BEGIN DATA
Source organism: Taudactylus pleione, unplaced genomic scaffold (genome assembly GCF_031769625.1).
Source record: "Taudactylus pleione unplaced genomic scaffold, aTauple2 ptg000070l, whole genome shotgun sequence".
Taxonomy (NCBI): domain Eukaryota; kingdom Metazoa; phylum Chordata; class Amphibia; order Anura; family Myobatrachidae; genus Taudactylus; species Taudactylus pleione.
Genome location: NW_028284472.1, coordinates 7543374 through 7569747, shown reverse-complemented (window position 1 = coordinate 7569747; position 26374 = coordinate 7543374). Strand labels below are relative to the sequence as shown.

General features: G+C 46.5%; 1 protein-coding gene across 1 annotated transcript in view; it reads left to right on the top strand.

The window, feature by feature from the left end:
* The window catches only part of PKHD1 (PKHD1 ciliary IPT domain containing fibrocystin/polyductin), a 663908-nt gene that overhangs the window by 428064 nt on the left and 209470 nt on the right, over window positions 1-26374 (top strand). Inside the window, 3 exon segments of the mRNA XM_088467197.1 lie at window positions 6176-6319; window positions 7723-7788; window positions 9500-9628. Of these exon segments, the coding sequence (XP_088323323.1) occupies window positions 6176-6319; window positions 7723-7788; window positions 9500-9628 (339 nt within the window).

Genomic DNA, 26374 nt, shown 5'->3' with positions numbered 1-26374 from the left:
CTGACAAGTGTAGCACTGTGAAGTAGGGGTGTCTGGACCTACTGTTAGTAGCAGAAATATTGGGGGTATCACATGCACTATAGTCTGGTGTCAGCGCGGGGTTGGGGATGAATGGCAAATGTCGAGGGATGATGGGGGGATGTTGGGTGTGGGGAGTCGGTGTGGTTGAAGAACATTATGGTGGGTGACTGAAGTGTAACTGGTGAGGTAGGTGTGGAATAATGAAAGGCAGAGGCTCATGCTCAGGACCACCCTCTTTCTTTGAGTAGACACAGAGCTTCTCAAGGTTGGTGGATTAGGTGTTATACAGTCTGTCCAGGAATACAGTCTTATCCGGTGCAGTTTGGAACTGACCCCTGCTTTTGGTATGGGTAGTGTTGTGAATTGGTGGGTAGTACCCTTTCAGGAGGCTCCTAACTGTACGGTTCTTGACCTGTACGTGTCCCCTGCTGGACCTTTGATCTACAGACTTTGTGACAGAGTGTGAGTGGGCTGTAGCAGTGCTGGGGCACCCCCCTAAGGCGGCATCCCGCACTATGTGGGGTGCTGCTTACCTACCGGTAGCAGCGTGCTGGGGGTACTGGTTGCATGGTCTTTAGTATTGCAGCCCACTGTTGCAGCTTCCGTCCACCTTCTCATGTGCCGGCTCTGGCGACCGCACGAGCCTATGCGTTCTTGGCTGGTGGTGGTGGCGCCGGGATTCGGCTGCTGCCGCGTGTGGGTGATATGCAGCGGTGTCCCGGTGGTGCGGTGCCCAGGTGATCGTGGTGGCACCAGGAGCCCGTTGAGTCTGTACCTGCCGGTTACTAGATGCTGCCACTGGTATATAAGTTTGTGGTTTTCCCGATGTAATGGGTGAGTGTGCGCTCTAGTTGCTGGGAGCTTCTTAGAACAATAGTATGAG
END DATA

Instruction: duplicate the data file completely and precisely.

Source organism: Taudactylus pleione, unplaced genomic scaffold (genome assembly GCF_031769625.1).
Source record: "Taudactylus pleione unplaced genomic scaffold, aTauple2 ptg000070l, whole genome shotgun sequence".
Taxonomy (NCBI): domain Eukaryota; kingdom Metazoa; phylum Chordata; class Amphibia; order Anura; family Myobatrachidae; genus Taudactylus; species Taudactylus pleione.
Genome location: NW_028284472.1, coordinates 7543374 through 7569747, shown reverse-complemented (window position 1 = coordinate 7569747; position 26374 = coordinate 7543374). Strand labels below are relative to the sequence as shown.

General features: G+C 46.5%; 1 protein-coding gene across 1 annotated transcript in view; it reads left to right on the top strand.

The window, feature by feature from the left end:
* The window catches only part of PKHD1 (PKHD1 ciliary IPT domain containing fibrocystin/polyductin), a 663908-nt gene that overhangs the window by 428064 nt on the left and 209470 nt on the right, over window positions 1-26374 (top strand). Inside the window, 3 exon segments of the mRNA XM_088467197.1 lie at window positions 6176-6319; window positions 7723-7788; window positions 9500-9628. Of these exon segments, the coding sequence (XP_088323323.1) occupies window positions 6176-6319; window positions 7723-7788; window positions 9500-9628 (339 nt within the window).

Genomic DNA, 26374 nt, shown 5'->3' with positions numbered 1-26374 from the left:
CTGACAAGTGTAGCACTGTGAAGTAGGGGTGTCTGGACCTACTGTTAGTAGCAGAAATATTGGGGGTATCACATGCACTATAGTCTGGTGTCAGCGCGGGGTTGGGGATGAATGGCAAATGTCGAGGGATGATGGGGGGATGTTGGGTGTGGGGAGTCGGTGTGGTTGAAGAACATTATGGTGGGTGACTGAAGTGTAACTGGTGAGGTAGGTGTGGAATAATGAAAGGCAGAGGCTCATGCTCAGGACCACCCTCTTTCTTTGAGTAGACACAGAGCTTCTCAAGGTTGGTGGATTAGGTGTTATACAGTCTGTCCAGGAATACAGTCTTATCCGGTGCAGTTTGGAACTGACCCCTGCTTTTGGTATGGGTAGTGTTGTGAATTGGTGGGTAGTACCCTTTCAGGAGGCTCCTAACTGTACGGTTCTTGACCTGTACGTGTCCCCTGCTGGACCTTTGATCTACAGACTTTGTGACAGAGTGTGAGTGGGCTGTAGCAGTGCTGGGGCACCCCCCTAAGGCGGCATCCCGCACTATGTGGGGTGCTGCTTACCTACCGGTAGCAGCGTGCTGGGGGTACTGGTTGCATGGTCTTTAGTATTGCAGCCCACTGTTGCAGCTTCCGTCCACCTTCTCATGTGCCGGCTCTGGCGACCGCACGAGCCTATGCGTTCTTGGCTGGTGGTGGTGGCGCCGGGATTCGGCTGCTGCCGCGTGTGGGTGATATGCAGCGGTGTCCCGGTGGTGCGGTGCCCAGGTGATCGTGGTGGCACCAGGAGCCCGTTGAGTCTGTACCTGCCGGTTACTAGATGCTGCCACTGGTATATAAGTTTGTGGTTTTCCCGATGTAATGGGTGAGTGTGCGCTCTAGTTGCTGGGAGCTTCTTAGAACAATAGTATGAG